Gears for Breakfast went to Kickstarter to crowdfund their game, A Hat in Time, billing it as a “cute-as-heck 3D platformer”. Launched in 2013, the game was able to fund enough money for its creation, plus a lot of cool features. As a 3D platformer, the game revolves around traversing different worlds and seeking out collectibles, both to further the plot and to upgrade the main character. The company set quite a task for themselves, considering it was also their first game, but they went above and beyond, resulting in a wonderful gaming experience.
There is a level where you sell your soul to a demon, but you fight him to get it back.
Your standard attack uses an umbrella, and there are a few ways to make more damage. Boss fights end each level.
What A Hat in Time does, whether intentional or not, is recreate the experience of playing those old great 3D platformer games. Games like Super Mario 64 or Spyro the Dragon (games I’ve played a lot) go hand in hand with A Hat in Time. There’s a lot borrowed from these earlier games, and a Hat in Time is just familiar enough to feel comfortable picking up and playing. But at the same time, A Hat in Time is unique enough to stand on its own. I never felt like I’d rather be playing another platformer. There’s enough here to give this game its own identity.
A Hat in Time is all about the hero, an alien girl donning a top hat, flying on her huge spaceship, which is powered by magical hourglasses. On her journey, she is stopped by the Mafia (while in space, no less!) and the mafioso proceeds to attack her ship, spreading all the timepieces she needs to get home across several different worlds. If this sounds at all surreal to you, then buckle in, because A Hat in Time is full of this type of stuff.
As the Hat Girl, you’ll travel across the game’s different worlds and perform different tasks to get the timepieces back, and most of the game’s plot will be spent doing this. A lot of 3D platformers have plots like this, usually nonsensical that gives you a reason to collect something, and in this respect this is where A Hat in Time is most similar to other 3D platformers. But instead of feeling borrowed, this feels more like a homage to these early game tropes.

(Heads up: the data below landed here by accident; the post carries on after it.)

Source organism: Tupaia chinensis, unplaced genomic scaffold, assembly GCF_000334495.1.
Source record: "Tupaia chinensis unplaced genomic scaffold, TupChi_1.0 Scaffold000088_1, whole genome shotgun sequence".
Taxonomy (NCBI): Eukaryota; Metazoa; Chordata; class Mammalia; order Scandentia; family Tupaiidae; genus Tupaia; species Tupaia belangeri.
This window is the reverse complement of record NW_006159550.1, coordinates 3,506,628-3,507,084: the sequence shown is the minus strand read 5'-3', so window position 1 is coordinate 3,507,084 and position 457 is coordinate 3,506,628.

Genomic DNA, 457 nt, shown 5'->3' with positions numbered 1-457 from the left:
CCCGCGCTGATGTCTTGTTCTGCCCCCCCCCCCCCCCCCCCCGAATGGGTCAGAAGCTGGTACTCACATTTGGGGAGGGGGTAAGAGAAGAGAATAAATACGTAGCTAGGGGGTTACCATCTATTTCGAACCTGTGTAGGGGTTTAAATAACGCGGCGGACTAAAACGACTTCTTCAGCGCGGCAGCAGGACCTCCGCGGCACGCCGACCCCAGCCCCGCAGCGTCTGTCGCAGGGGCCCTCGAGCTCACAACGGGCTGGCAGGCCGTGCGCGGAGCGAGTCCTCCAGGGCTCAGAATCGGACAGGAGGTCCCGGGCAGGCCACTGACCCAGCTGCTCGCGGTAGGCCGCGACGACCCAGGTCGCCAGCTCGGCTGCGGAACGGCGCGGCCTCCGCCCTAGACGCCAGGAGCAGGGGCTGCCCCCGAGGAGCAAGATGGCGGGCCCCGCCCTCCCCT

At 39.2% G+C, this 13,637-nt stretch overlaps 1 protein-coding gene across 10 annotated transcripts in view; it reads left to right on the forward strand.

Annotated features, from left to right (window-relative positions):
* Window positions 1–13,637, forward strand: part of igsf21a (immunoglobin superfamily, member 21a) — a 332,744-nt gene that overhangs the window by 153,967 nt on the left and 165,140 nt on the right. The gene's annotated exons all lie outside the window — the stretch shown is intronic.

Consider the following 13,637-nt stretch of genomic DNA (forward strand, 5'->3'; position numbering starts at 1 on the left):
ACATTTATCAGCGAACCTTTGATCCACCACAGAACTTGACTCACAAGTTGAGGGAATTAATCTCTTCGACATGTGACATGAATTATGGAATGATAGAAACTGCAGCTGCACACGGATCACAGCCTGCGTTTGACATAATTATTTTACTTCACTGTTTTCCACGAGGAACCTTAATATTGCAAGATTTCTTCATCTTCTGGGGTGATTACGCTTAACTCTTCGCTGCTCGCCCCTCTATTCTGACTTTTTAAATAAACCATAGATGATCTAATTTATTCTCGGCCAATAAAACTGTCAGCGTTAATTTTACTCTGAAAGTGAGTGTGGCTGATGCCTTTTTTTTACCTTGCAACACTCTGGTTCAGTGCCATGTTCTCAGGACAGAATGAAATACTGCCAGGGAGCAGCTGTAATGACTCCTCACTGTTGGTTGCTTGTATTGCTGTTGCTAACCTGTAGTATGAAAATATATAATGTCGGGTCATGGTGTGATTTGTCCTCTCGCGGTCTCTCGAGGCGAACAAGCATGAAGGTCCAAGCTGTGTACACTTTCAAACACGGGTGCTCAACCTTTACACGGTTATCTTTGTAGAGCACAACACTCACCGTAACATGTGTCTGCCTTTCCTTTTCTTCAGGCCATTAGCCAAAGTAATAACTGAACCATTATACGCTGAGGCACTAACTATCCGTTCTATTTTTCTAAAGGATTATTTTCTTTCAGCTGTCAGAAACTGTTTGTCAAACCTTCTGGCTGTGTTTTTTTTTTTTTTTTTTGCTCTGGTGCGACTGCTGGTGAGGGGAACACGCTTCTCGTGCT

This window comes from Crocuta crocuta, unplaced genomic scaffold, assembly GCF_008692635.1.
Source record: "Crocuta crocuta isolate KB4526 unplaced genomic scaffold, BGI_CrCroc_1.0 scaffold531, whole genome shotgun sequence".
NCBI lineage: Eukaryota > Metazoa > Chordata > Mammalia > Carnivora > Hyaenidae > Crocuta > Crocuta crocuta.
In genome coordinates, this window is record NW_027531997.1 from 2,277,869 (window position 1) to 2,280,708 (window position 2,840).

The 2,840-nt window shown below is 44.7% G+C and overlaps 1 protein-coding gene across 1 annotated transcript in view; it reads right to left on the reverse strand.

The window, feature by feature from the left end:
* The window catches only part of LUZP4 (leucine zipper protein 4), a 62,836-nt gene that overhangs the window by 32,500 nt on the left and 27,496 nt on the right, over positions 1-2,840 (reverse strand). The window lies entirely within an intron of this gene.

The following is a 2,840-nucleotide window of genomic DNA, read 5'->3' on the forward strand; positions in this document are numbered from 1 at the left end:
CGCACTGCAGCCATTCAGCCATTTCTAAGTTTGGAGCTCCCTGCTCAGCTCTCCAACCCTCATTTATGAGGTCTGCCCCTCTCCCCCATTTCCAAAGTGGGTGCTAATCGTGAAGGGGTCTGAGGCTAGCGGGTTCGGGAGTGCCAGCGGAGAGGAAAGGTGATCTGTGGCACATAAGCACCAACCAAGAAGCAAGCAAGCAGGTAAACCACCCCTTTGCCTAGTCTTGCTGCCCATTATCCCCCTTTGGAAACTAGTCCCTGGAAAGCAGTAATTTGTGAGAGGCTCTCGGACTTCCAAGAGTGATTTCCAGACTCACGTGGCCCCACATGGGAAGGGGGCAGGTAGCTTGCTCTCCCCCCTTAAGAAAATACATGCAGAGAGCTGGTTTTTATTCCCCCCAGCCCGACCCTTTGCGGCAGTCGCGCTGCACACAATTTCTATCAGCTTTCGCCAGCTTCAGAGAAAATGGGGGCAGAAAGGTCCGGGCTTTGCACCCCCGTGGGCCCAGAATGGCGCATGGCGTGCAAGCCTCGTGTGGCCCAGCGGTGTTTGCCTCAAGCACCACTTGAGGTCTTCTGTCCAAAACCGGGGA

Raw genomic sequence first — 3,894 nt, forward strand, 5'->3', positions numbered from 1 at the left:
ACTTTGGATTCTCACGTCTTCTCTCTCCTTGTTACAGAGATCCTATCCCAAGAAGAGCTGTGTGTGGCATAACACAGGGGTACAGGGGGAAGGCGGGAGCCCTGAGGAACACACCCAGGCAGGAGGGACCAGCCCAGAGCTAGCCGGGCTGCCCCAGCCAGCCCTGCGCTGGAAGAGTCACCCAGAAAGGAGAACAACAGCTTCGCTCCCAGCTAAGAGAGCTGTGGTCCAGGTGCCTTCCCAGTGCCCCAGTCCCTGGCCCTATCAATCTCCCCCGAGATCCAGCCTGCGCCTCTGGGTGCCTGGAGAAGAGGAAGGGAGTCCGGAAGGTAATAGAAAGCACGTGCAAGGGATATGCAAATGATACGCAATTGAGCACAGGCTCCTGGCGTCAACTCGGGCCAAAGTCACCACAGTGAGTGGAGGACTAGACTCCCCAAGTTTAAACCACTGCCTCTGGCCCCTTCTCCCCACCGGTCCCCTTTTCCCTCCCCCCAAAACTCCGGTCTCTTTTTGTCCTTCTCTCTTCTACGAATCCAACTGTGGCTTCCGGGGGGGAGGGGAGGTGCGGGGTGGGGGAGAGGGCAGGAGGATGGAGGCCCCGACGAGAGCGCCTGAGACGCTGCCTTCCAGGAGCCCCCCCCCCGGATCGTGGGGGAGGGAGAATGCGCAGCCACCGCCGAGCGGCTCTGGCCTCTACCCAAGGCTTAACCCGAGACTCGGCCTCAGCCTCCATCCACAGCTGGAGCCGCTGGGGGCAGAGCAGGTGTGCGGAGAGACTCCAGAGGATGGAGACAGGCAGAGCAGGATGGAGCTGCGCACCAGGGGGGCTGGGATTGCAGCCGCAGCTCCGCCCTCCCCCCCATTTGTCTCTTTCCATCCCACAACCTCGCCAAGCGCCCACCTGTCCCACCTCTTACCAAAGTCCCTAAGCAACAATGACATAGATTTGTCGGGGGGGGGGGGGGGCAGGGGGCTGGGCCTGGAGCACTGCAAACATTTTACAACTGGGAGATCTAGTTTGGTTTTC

This philosophy also carries over to the design. The game is bright and cartoony, using a lot of colors and contrasts to make things pop. In style, it’s like The Legend of Zelda: Wind Waker. Most of the characters have big, expressive eyes, basic body shapes, and cel shading. Gears for breakfast promised us “cute” and that’s how I would describe the art direction. Everything has a likeable design, from the protagonist to the enemies.
The sound design should be applauded as well. A Hat in Time has a full soundtrack that brings out the charm and the atmosphere. The game is also features comprehensive voice acting, and special kudos goes to the voice actors and actresses for bringing energy and life to this game.
Being a 3D platformer, perhaps the most important aspect of this game is the gameplay. Happily, A Hat in Time feels spectacular, and may be the best part of this game. I’ve played it with a gamepad and keyboard, and both are optimized for a satisfying gaming experience. Button response is nice and fast, and the camera moves at just the right speed for games of this type. In a game where you have to make just the right jumps or risk losing all that you worked for, A Hat In Time gives you the tools you need in order to traverse its worlds.
A Hat in Time is an amazing game, and the first 3D platformer I’d recommend in years. While playing it, however, there was something that caught me off guard. This isn’t a criticism per se, but just something I noticed. The game, while bright and colorful, does have a subtle undercurrent of mean-spiritedness. You shouldn’t be too surprised, since the game’s plot starts with a little girl being shaken down by the mafia, but it creates a bit of a mood whiplash at times. It’s not often, but odd things happen just enough to be noticed. Nobody likes you in this game; nobody is rooting for you. There’s a level where spirits talk gleefully about their impending suicide by fiery immolation. The game’s salesman seems out of place, and moves as if he belonged in a horror movie. And even your allies see you only as a means to an end. Without spoiling the game too much, the world of A Hat in Time felt cruel at worst, and self-centered at best.
If that doesn’t bother you, then A Hat in Time is a game that is fun and creative, mixing old ideas with new innovation. As a 3D platformer, it holds against the more popular titles of the genre. It also stands on its own. If A Hat in Time gets a sequel, you can bet that I’ll be waiting in line for it.
The Bottom Line
A Hat in Time is a super fun 3D platformer that builds on the ideas of previous games of the genre to make an attractive and original experience.